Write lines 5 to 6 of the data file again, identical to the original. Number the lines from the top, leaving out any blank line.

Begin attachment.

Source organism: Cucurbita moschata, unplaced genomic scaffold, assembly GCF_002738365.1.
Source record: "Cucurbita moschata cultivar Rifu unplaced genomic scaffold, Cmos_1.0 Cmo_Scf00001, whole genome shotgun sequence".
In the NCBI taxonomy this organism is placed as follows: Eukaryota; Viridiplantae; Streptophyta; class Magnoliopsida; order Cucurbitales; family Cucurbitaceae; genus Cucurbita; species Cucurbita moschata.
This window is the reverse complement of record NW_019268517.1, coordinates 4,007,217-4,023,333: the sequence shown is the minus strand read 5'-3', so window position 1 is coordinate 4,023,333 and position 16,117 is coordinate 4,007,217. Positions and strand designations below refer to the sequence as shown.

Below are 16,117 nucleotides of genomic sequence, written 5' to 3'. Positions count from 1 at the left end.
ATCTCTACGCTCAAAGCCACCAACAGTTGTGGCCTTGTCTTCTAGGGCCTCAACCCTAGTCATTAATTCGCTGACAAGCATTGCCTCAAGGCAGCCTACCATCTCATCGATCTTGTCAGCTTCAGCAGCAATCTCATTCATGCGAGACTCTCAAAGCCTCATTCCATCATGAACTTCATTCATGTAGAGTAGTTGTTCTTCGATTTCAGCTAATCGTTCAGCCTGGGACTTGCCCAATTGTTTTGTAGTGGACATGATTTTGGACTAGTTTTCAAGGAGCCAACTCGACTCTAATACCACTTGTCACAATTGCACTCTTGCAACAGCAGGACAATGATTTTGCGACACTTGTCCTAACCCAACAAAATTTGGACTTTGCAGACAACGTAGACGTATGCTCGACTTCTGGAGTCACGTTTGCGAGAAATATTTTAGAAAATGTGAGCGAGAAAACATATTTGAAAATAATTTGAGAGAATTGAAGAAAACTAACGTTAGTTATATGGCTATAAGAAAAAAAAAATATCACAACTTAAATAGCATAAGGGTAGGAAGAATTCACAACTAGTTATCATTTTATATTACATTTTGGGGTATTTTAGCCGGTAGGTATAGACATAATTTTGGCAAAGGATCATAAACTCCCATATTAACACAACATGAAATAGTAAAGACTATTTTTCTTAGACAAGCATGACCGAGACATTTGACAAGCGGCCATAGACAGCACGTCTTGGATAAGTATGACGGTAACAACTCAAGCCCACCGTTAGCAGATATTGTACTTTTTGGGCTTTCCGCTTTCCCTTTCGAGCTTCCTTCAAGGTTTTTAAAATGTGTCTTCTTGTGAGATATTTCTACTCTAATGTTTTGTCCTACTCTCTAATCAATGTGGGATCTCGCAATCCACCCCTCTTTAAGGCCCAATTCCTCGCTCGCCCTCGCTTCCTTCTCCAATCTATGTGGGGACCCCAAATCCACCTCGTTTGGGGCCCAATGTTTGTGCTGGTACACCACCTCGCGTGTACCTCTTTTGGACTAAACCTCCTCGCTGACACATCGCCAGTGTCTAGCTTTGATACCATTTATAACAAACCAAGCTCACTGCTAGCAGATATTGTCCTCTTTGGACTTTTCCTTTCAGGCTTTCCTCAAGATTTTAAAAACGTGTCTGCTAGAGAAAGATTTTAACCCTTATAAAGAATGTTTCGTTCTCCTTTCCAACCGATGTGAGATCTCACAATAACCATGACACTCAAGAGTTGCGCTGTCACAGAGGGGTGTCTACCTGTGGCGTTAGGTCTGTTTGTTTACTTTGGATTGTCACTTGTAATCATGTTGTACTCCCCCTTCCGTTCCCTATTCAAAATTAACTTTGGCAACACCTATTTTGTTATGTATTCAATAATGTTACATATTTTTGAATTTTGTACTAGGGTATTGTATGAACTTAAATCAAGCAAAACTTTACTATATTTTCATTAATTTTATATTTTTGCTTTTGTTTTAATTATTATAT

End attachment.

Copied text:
Below are 16,117 nucleotides of genomic sequence, written 5' to 3'. Positions count from 1 at the left end.
ATCTCTACGCTCAAAGCCACCAACAGTTGTGGCCTTGTCTTCTAGGGCCTCAACCCTAGTCATTAATTCGCTGACAAGCATTGCCTCAAGGCAGCCTACCATCTCATCGATCTTGTCAGCTTCAGCAGCAATCTCATTCATGCGAGACTCTCAAAGCCTCATTCCATCATGAACTTCATTCATGTAGAGTAGTTGTTCTTCGATTTCAGCTAATCGTTCAGCCTGGGACTTGCCCAATTGTTTTGTAGTGGACATGATTTTGGACTAGTTTTCAAGGAGCCAACTCGACTCTAATACCACTTGTCACAATTGCACTCTTGCAACAGCAGGACAATGATTTTGCGACACTTGTCCTAACCCAACAAAATTTGGACTTTGCAGACAACGTAGACGTATGCTCGACTTCTGGAGTCACGTTTGCGAGAAATATTTTAGAAAATGTGAGCGAGAAAACATATTTGAAAATAATTTGAGAGAATTGAAGAAAACTAACGTTAGTTATATGGCTATAAGAAAAAAAAAATATCACAACTTAAATAGCATAAGGGTAGGAAGAATTCACAACTAGTTATCATTTTATATTACATTTTGGGGTATTTTAGCCGGTAGGTATAGACATAATTTTGGCAAAGGATCATAAACTCCCATATTAACACAACATGAAATAGTAAAGACTATTTTTCTTAGACAAGCATGACCGAGACATTTGACAAGCGGCCATAGACAGCACGTCTTGGATAAGTATGACGGTAACAACTCAAGCCCACCGTTAGCAGATATTGTACTTTTTGGGCTTTCCGCTTTCCCTTTCGAGCTTCCTTCAAGGTTTTTAAAATGTGTCTTCTTGTGAGATATTTCTACTCTAATGTTTTGTCCTACTCTCTAATCAATGTGGGATCTCGCAATCCACCCCTCTTTAAGGCCCAATTCCTCGCTCGCCCTCGCTTCCTTCTCCAATCTATGTGGGGACCCCAAATCCACCTCGTTTGGGGCCCAATGTTTGTGCTGGTACACCACCTCGCGTGTACCTCTTTTGGACTAAACCTCCTCGCTGACACATCGCCAGTGTCTAGCTTTGATACCATTTATAACAAACCAAGCTCACTGCTAGCAGATATTGTCCTCTTTGGACTTTTCCTTTCAGGCTTTCCTCAAGATTTTAAAAACGTGTCTGCTAGAGAAAGATTTTAACCCTTATAAAGAATGTTTCGTTCTCCTTTCCAACCGATGTGAGATCTCACAATAACCATGACACTCAAGAGTTGCGCTGTCACAGAGGGGTGTCTACCTGTGGCGTTAGGTCTGTTTGTTTACTTTGGATTGTCACTTGTAATCATGTTGTACTCCCCCTTCCGTTCCCTATTCAAAATTAACTTTGGCAACACCTATTTTGTTATGTATTCAATAATGTTACATATTTTTGAATTTTGTACTAGGGTATTGTATGAACTTAAATCAAGCAAAACTTTACTATATTTTCATTAATTTTATATTTTTGCTTTTGTTTTAATTATTATAT